Designating The Urban Interstates

The urban Interstates are sometimes blamed for the same problems they were designed to solve. A new article focuses on how the urban Interstates were selected.
February 10, 2005, 9am PST | Chris Steins | @urbaninsight
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The urban Interstates proved to be the most difficult to build. They would have been difficult in any event because of the physical challenge of building freeways on new locations in an urban setting. However, they also proved controversial during the construction stage because of their impacts on people--their homes, businesses, and communities.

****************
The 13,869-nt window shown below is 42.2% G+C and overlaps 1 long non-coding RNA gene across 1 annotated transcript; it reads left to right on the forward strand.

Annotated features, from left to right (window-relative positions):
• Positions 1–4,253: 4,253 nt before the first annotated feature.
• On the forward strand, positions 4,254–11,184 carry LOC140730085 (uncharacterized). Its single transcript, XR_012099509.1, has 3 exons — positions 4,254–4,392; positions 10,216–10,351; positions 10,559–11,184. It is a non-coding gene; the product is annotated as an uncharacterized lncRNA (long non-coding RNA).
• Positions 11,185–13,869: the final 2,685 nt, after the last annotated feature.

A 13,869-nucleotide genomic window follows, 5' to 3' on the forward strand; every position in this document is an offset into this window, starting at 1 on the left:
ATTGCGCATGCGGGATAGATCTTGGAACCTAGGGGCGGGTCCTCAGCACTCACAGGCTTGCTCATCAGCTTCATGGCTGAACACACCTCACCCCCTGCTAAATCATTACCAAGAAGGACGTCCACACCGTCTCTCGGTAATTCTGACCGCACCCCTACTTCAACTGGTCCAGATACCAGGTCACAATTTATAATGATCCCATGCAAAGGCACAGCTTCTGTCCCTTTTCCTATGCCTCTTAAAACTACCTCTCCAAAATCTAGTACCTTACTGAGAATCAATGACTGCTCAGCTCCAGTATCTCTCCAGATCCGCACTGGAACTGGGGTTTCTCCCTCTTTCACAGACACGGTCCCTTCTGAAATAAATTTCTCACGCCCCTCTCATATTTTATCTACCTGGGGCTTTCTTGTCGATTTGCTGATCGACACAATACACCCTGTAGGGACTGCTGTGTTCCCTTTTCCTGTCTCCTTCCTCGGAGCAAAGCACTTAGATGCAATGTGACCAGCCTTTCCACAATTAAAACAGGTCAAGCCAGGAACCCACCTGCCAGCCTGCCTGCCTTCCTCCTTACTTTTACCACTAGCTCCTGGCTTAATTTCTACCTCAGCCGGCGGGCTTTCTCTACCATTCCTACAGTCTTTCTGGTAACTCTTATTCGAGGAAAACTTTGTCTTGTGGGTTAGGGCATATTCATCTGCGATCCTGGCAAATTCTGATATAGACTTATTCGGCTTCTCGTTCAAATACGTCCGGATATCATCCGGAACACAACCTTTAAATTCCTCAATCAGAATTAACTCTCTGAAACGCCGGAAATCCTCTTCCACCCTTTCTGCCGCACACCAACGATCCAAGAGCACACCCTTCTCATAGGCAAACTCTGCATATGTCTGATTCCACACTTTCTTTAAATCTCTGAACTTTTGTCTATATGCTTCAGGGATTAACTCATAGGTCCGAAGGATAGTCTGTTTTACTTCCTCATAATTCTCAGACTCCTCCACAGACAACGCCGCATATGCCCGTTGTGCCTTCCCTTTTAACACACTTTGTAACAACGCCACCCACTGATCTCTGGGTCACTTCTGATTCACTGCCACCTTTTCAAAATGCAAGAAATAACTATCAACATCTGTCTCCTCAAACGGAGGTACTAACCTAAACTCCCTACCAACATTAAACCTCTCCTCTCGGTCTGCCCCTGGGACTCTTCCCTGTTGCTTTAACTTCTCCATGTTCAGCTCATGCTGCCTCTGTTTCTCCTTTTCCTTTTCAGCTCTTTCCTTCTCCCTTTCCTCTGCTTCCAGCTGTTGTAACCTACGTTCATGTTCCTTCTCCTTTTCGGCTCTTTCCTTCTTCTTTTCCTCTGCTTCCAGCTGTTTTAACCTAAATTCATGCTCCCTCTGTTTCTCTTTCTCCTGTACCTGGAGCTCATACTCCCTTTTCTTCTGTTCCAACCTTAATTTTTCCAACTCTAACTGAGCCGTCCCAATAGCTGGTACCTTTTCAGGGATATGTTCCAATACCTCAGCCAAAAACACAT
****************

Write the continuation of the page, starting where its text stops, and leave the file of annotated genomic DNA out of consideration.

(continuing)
Today, the urban Interstates are integral parts of our urban landscape, carrying millions of motorists every day, and yet their impacts on our cities remain controversial. "The Genie in the Bottle," published in the September/October 2000 issue of Public Roads, discussed how the Interstate System was intended to solve the urban problems it is now blamed for causing. This new article focuses on how the urban Interstates were selected.

Thanks to Transport-Policy Group

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Published on Wednesday, February 9, 2005 in U.S. Department Of Transportation
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